Time To 'Redefine' Media Portrayals Of Black Women
On the surface, it might appear that many black women have achieved the American dream; they're excelling in politics, business, media and academia.
But Sophia Nelson, a political commentator and author of BlackWoman Redefined: Dispelling Myths and Discovering Fulfillment in the Age of Michelle Obama, says that even though these women have achieved a level of success that their mothers could only dream of, their accomplishments aren't being reflected in popular American culture.
Nelson tells NPR's Lynn Neary that it often feels like successful black women are "under attack" in America. She cites reaction to Michelle Obama's statements during the 2008 presidential campaign as an example.
"[Michelle Obama] was attacked for her statements that she was proud of her country for the first time," Nelson says. "Then they looked into her senior thesis at Princeton and said that perhaps she had racial issues."
The final straw, Nelson says, was the now-infamous July 2008 New Yorker cover depicting Michelle Obama "with an afro, with a machine gun on her back ... looking like [she was] about to start some type of takeover, or burn some kind of building down."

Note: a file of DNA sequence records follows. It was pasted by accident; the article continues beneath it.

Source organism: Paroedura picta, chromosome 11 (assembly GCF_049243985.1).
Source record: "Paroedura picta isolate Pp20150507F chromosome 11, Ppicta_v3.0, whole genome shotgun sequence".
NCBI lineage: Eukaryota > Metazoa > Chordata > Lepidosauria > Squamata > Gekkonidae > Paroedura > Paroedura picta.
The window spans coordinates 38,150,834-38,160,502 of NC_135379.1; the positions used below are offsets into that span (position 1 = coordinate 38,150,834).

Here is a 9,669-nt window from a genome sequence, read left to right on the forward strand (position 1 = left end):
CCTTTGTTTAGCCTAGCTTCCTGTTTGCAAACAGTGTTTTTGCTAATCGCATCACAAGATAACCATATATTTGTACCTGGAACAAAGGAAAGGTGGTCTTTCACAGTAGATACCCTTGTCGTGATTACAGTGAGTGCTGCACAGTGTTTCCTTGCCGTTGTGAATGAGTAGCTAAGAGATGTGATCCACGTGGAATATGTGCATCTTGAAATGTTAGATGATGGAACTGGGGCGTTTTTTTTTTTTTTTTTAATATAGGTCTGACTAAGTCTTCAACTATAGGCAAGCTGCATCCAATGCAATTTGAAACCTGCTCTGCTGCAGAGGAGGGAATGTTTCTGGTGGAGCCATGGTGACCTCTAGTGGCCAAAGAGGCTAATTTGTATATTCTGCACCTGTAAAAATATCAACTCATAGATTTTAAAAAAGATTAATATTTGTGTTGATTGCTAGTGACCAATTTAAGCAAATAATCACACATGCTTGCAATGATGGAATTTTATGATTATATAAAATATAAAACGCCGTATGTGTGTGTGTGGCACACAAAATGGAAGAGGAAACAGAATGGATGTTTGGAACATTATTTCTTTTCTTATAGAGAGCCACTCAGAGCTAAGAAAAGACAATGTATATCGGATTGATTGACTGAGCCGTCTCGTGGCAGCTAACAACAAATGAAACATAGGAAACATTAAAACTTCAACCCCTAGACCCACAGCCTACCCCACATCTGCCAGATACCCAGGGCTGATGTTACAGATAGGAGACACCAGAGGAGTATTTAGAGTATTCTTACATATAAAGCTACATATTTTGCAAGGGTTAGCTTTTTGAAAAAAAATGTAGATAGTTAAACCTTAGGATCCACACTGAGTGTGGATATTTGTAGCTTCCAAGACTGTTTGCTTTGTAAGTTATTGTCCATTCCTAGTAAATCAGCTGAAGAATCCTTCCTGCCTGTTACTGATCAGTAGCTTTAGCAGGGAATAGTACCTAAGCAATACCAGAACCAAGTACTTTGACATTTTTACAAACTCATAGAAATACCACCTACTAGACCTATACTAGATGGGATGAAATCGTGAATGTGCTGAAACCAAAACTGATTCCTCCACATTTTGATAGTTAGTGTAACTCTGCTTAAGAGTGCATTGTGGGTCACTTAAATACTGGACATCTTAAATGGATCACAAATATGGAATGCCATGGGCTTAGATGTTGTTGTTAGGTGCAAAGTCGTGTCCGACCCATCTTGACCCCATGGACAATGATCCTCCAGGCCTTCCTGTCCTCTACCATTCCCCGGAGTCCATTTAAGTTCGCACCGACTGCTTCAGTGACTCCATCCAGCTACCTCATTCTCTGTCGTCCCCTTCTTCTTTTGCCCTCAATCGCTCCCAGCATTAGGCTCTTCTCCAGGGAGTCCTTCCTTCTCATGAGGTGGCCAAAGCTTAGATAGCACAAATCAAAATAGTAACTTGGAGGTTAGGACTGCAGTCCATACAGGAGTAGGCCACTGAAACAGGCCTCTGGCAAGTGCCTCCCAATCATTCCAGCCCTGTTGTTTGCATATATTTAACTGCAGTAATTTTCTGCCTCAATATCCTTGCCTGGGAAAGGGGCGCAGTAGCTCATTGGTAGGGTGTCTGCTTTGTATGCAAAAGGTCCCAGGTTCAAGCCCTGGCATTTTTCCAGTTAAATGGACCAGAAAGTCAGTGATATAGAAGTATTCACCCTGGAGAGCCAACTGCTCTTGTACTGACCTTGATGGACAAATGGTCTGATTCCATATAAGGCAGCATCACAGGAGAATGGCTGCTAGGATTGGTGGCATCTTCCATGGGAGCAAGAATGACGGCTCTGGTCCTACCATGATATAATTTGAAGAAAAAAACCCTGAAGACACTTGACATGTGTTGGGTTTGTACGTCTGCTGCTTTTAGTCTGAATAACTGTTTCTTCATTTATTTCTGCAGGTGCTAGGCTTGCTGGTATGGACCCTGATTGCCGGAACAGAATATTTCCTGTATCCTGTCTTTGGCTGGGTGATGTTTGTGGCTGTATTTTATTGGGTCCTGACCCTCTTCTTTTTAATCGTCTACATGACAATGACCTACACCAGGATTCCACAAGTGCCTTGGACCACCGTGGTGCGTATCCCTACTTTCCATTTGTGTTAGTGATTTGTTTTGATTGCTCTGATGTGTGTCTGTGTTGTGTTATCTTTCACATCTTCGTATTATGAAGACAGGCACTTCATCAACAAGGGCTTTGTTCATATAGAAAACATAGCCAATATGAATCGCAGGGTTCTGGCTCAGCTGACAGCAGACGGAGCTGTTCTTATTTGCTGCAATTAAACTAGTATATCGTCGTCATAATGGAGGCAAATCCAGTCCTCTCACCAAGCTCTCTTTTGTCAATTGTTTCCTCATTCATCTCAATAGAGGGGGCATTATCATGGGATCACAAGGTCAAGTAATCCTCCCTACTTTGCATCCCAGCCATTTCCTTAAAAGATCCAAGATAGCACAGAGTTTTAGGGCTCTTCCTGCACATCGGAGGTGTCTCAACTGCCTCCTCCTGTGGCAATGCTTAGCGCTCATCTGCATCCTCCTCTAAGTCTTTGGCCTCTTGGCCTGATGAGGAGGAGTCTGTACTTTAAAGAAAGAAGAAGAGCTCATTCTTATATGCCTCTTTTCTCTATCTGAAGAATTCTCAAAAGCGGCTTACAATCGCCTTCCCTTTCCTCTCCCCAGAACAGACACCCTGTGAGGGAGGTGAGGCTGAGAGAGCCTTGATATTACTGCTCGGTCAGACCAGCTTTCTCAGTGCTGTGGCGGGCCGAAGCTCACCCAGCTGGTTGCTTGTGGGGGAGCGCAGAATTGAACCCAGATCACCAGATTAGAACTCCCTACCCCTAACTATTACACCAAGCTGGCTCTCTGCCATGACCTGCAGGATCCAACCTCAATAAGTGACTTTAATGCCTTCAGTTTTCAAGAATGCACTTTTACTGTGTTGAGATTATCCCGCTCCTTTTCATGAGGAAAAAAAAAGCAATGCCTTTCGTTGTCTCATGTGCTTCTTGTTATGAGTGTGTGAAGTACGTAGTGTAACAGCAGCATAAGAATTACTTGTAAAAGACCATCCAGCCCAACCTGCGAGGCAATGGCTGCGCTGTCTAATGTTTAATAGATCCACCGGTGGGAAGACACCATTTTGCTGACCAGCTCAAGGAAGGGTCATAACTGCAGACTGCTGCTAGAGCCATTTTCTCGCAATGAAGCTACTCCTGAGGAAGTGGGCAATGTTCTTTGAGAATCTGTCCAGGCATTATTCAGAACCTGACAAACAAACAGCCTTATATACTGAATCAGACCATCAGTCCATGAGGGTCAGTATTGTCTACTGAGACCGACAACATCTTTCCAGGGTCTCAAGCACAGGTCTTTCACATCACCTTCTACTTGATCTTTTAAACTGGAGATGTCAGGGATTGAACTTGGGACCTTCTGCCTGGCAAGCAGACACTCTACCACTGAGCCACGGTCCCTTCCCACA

Nelson says that's the image that set her nascent plans for a book about black women in motion.
"I was like, 'Good grief, it's time we did something about this,' " she says.
According to Nelson, the irony of the New Yorker cover is that Michelle Obama is really more like The Cosby Show's Clair Huxtable than a stereotypical "angry black woman."
"I'm a kid of the '80s, and I grew up watching Claire Huxtable," Nelson says. "And then Michelle Obama comes along, and it's [a] living, breathing Claire Huxtable living at 1600 Pennsylvania Avenue. She's got a husband; she's got kids; Mom lives at the house with her; she's got great arms; she hangs out with her girlfriends; she has date night."
But Nelson says that while Michelle Obama may be living proof that some black women are doing it all, most educated black women are still really struggling.
According to Nelson, African-American women are underrepresented in leadership positions, most likely to file discrimination suits at work and most likely to be recruited but not retained and advanced in a profession.
An attorney, Nelson says she felt much of those constraints in her own former workplace.
"I was in a big firm and it was just not a pleasant experience," she says. "There were very few people that looked like me, and you do feel a sense of isolation. And I'm a pretty friendly girl, and hardworking."
Nelson's Black Woman Redefined focuses on the experiences of black women, but she hopes it will also be read by those with the power to influence those experiences in the workplace.
"I'm hoping that we can have a dialogue," she says, "where we can kind of talk openly about these things, without pointing fingers or casting blame."
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